# Lagrangian of a particle in a gravitational potential and conservation of angular momentum

I'm trying to prove via Noether's Theorem that the angular momentum of a massive particle in a gravitational field is conserved. The attempt follows:

OBS: I'm working in the euclidean space so I'll make no distinction between upper and lower indices

The lagrangian of this particle is given by: $$L = \frac{1}{2} m \dot{x}^i \dot{x}_i - m \phi(x)$$ where $$\phi(x)$$ is the gravitational potential.

For an infinitesimal rotation by an infinitesimal angle vector $$\vec{\theta}$$ with components $$\theta ^k$$ such that $$x^i \rightarrow x^i + \epsilon_{ijk}x^j \theta ^k$$, we have

$$\begin{equation} \delta L = - m \partial ^i \phi(x)\epsilon_{ijk}x^j \theta^k + m\dot{x}^i \epsilon_{ijk} \dot{x}^j \theta ^k. \end{equation}$$

The second term in RHS is zero because $$\dot{x}^i \dot{x}^j$$ is symmetric and $$\epsilon_{ijk}\theta ^k$$ is antisymmetric.

My problem comes with the first term in RHS, because I think that it should be zero, such that I would get the conserved quantity $$Q = \epsilon_{ijk}m\dot{x}^i x^j \theta^k = \vec{l} \cdot \vec{\theta}$$, with $$\vec{l}$$ being the angular momentum vector, and $$\vec{l} \cdot{\vec\theta}$$, the angular momentum in the direction of $$\theta$$. It is necessary that $$- m \partial ^i \phi(x)\epsilon_{ijk}x^j \theta^k = 0$$ to get conservation of angular momentum or did I make some mistake?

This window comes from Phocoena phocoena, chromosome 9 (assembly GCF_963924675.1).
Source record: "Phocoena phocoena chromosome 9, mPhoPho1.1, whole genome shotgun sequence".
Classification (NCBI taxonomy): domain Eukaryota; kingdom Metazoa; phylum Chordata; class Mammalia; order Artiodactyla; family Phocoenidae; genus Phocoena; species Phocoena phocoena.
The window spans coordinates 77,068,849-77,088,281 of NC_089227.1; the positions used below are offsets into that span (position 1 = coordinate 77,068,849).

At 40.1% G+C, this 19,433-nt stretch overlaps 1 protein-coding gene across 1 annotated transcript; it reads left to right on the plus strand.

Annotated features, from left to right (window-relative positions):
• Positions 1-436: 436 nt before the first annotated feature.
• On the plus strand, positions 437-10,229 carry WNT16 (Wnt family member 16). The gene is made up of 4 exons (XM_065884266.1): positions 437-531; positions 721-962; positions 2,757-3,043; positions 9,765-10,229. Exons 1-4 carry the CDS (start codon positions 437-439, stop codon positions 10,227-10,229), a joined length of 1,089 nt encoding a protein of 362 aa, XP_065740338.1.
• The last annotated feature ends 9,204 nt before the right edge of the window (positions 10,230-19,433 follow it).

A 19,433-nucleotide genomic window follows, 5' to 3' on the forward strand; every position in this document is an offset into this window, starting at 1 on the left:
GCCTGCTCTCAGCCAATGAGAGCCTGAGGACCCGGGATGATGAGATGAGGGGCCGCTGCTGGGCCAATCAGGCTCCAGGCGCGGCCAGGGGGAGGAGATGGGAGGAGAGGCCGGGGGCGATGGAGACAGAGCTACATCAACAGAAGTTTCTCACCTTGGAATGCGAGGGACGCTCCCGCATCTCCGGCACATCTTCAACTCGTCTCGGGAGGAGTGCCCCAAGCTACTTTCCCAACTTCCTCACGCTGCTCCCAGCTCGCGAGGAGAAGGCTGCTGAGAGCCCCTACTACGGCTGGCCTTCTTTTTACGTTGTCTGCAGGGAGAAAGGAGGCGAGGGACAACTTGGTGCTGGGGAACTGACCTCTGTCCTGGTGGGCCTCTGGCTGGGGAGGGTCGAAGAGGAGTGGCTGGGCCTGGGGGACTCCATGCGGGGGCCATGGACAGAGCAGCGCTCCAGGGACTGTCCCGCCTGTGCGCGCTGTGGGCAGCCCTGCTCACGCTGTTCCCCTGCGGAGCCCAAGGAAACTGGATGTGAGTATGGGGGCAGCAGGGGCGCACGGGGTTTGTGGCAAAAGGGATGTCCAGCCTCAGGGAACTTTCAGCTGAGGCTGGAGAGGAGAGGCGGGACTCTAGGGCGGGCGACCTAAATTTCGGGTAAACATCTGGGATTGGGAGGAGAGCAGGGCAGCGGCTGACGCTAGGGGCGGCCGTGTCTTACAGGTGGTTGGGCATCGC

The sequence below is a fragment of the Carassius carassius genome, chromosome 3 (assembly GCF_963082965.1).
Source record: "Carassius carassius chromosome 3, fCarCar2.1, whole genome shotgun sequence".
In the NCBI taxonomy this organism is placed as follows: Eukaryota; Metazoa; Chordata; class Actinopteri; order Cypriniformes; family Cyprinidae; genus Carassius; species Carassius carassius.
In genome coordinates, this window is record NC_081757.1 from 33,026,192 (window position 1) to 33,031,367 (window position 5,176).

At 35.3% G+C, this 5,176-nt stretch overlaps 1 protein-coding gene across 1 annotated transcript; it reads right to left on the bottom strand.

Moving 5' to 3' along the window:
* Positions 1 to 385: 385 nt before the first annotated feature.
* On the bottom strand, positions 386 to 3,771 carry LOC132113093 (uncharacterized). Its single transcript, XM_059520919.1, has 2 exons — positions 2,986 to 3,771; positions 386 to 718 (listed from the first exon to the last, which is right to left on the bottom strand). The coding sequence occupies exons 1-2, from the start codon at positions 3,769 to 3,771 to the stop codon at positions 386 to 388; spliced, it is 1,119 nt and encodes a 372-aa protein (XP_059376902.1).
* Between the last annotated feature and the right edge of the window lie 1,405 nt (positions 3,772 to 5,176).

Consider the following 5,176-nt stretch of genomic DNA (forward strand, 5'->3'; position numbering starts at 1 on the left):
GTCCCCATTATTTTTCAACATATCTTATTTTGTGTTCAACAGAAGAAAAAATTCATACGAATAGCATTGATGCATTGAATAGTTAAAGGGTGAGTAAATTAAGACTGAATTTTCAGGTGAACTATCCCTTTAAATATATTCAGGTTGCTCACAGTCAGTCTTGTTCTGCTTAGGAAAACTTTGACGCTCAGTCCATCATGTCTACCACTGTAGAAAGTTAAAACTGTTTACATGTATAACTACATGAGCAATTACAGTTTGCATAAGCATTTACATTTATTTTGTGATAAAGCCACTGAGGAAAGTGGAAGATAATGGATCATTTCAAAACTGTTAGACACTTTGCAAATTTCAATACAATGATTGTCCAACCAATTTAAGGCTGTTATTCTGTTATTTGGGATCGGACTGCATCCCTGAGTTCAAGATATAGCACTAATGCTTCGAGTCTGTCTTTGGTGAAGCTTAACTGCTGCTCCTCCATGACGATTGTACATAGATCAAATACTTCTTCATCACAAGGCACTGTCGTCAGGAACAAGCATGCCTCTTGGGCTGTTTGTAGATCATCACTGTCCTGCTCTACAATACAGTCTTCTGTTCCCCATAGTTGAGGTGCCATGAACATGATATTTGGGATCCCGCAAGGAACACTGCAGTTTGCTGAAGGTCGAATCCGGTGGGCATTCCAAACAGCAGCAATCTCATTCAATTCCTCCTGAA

• You are mixing polar and Cartesian coordinates. Work in either one but do not mix. – my2cts Mar 15 at 7:32
• Hint: You need to use rotational symmetry of potential. – Qmechanic Mar 15 at 7:55
• In $- m \partial ^i \phi(x)\epsilon_{ijk}x^j \theta^k$ we have $\partial ^i \phi(x) = \frac{\partial \phi}{\partial x} \partial ^i x$, where $x = \sqrt{x^a x^a}$, a= 1,2,3, hence $- m \partial ^i \phi(x)\epsilon_{ijk}x^j \theta^k = - m \frac{\partial \phi}{\partial x} \frac{x^i}{x} \epsilon_{ijk} x^j \theta^k = 0$, because $\epsilon_{ijk} x^i x^j = 0$. Is this correct? – Lil'Gravity Mar 15 at 19:12

You have an extra time derivative in your expression for $$Q$$, there should be just one. (Your present expression for $$Q$$ vanishes, for the same reason you have described in the question). Having made that alteration, if we demand that $$\frac{dQ}{dt}=0$$, we will need to substitute the equation of motion. Upon substitution, this turns out to be precisely the first term.